Scott Britton, cofounder, Troops
For me, it’s by far and away waking up early. I’m usually up at 5:30 a.m. and reserve the beginning of my day, when no one is there to distract me, for my most important activities, which can include everything from working out and meditation to writing new pitches and strategically thinking about my business.
Whenever I say this, most people ask me, “Well what time do you go to bed?” Usually before 11 and closer to 10 … which is also very good for your productivity and health.
Tracy Osborn, CEO, Wedding Lovely
The only emails in your inbox should be ones you don’t expect. Set up aggressive filtering, unsubscribe from everything you can, and archive unneeded messages.
Having a clean inbox — once you get into the habit, it’s not that hard — will get your day started out on the right foot to get your most important items done.
Peldi Guilizzoni, CEO, Balsamiq
Hire enough people who are better than you to be able to delegate a large part of your job to them. Finally, now I get to be CEO and spend my day thinking strategically.
Casey Zeman, CEO, EasyWebinar
Walking. Walking, hands down, is the best way for me to get clear on objectives.
As an entrepreneur, I often realize that if I don’t plan projects or take time for creative/critical thinking, things can take a lot longer to get done.
Walking with my dog 3-4 times a day helps to not only break up my day and reset, but also, when I am walking with him, I take notes on my phone. Voice Memos, to-do lists, etc. Not to mention, I feel that when I am out and about, creating content is much easier.
When I am on the go or doing errands, creating a Periscope broadcast, Snapchat story, or Facebook Live broadcast is a great way to stay connected to my audience while I’m getting exercise.
Sujan Patel, cofounder, ContentMarketer.io
Say NO to things that don’t help you with your 6 month, 1 year, and 5 year goals.
In order to do this, you need to set goals for those intervals. Once you know where you want to go — professionally and personally — you can easily evaluate if an opportunity can truly help or not.
A new opportunity will knock on your door every day, and the worst thing you can do is answer the wrong ones and spread yourself too thin.
Laura Roeder, founder, MeetEdgar
Let software do what software can do so that you can do what only a human can do!
We use our own software, MeetEdgar, to handle sending out all of our social media updates.
We are a bootstrapped company, so free channels like social are essential to our growth. What used to take 15+ hours per week now only takes a few hours.
Ryan Hoover, founder, Product Hunt
Often times we prioritize the things we like to do instead of the things we should do. Broadly speaking, designers like to create beautiful experiences, programmers love to solve hard technical challenges, and marketers are inspired to imagine new creative campaigns.
But sometimes this “fun” work shouldn’t be the highest priority for a founder or small startup.
Claire Lew, CEO, Know Your Company
Don’t schedule meetings on Mondays. Your energy is a finite resource, and it fades as the week progresses.
So starting off the week uninterrupted – with zero calls or meetings on Mondays – allows me to focus my energy and time on what’s most important, first, and gives me a burst of productivity early in the week.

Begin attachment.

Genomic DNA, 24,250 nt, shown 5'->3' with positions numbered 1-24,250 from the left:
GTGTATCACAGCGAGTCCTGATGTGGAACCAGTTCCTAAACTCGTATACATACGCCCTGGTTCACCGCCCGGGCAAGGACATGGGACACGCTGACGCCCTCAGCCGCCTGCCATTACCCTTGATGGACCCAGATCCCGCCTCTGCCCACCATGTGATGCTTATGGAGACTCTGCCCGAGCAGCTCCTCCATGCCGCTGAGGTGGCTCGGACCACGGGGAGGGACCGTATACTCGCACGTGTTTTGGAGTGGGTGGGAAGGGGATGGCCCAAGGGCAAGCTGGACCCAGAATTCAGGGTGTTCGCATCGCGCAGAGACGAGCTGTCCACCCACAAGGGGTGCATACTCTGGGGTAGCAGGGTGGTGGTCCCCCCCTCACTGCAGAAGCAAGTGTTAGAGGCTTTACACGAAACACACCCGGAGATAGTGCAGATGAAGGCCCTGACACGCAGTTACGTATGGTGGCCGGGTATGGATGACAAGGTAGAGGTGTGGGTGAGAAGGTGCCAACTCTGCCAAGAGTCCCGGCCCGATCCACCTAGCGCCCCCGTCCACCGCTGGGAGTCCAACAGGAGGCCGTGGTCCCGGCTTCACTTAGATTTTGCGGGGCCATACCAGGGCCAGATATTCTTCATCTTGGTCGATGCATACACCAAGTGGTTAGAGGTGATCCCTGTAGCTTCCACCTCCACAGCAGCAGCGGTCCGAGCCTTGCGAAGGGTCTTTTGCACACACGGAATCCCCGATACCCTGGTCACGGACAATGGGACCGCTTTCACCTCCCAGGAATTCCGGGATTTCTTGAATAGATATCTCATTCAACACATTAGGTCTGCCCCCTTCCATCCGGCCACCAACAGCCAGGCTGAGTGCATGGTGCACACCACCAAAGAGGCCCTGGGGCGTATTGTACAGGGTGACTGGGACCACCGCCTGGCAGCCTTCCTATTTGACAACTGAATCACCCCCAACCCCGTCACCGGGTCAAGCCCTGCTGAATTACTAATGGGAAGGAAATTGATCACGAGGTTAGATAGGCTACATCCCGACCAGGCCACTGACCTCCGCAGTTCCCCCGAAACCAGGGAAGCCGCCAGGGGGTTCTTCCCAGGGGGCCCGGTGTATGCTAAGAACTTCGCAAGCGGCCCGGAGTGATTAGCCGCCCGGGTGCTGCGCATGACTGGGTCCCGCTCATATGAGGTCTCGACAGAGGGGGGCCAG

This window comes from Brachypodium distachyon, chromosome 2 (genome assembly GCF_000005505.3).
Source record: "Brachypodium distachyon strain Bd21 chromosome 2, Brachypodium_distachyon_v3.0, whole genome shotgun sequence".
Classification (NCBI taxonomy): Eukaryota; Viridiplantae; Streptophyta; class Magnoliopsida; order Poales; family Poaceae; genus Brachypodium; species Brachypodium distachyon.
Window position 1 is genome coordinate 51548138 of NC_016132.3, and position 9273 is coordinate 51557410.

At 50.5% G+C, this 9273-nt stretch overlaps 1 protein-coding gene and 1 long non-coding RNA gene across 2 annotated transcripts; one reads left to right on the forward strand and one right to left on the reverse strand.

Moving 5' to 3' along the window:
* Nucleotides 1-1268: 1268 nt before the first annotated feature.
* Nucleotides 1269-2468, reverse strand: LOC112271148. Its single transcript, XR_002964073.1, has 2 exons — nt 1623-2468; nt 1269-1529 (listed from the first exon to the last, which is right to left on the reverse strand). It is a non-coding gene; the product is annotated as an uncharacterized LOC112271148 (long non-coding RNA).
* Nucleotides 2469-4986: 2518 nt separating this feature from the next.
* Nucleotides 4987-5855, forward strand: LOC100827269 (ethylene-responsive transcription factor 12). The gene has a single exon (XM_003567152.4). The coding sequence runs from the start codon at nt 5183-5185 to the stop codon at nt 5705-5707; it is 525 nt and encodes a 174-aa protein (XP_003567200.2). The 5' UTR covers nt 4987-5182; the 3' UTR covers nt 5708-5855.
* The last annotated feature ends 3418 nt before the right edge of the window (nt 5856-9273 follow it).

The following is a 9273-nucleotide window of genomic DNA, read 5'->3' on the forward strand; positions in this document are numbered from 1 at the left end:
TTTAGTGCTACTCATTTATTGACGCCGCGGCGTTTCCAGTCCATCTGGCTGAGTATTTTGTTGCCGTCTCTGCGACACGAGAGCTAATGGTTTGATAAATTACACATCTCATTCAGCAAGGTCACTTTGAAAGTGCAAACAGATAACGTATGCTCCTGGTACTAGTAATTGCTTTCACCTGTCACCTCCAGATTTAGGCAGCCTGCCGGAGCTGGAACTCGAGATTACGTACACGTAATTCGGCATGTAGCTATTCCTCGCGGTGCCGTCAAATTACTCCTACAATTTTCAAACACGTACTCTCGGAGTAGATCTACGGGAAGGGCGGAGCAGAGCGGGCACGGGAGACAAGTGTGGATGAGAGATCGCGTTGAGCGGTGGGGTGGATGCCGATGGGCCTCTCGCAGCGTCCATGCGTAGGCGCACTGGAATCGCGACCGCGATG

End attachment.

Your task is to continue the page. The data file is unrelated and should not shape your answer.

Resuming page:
Ruben Gamez, founder, Bidsketch
The best way to way to be productive is to be working on the most important things first. You’re not going to make progress if the stuff you’re getting done doesn’t matter.
To help me prioritize, each morning I start by asking: “Which one of these tasks will have the biggest impact on my business? What can I get done that will speed up or make other projects unnecessary?” Priorities change, so it’s important to ask these questions on a regular basis.
Dan Martell, founder, Clarity
Block Time. Every Sunday, I review my key projects I’m working on and schedule 60-minute work sessions each morning to move those projects forward. Once it’s scheduled, no one else can take that time from me. It’s a great way to get the big rocks taken care of.
Adrian Rosebrock, founder, PyImageSearch
Much like software developers know that ‘root isn’t a good place to hang out,’ the same can be said for entrepreneurs and their inboxes. I only check my inbox 3 times per week, on Mondays, Wednesdays, and Fridays — and only after 4 p.m.
The result is a much more efficient usage of my time and energy, allowing me to focus on growing my business, rather than simply working within it.
Joe Magnotti, CEO, Empire Flippers
Have a schedule and stick to it. What works for me is up early, straight to work until lunch, and the afternoon off with a workout. I use late evenings for project planning and some phone calls. This is an especially effective schedule in Asia, where the time difference makes the middle part of the day useless.
Richard Felix, Jr., founder, Stunning
This may sound counterproductive, but I take a lot of breaks during the work day. I work for 25 minutes, then I go and do something else for 5-10 minutes, then I get back to work for another 25 minutes.
Basically, I use the Pomodoro technique. One of the best things about being my own boss is that I don’t have to appear to be busy for 8 hours in a row. That gives me the freedom to get other things done around the house, take the dog out, etc., while still accomplishing my tasks for the day.
Peter Coppinger, founder, Teamwork
Determine what’s the single most important thing that you need to be working on, and work on that. Exclude or delegate everything else. Every day I check the outstanding tasks in Teamwork Projects and rank them by priority.
Don’t succumb to email. Constantly checking email and replying right away is a big drain on time. I check mine at three stages throughout the day.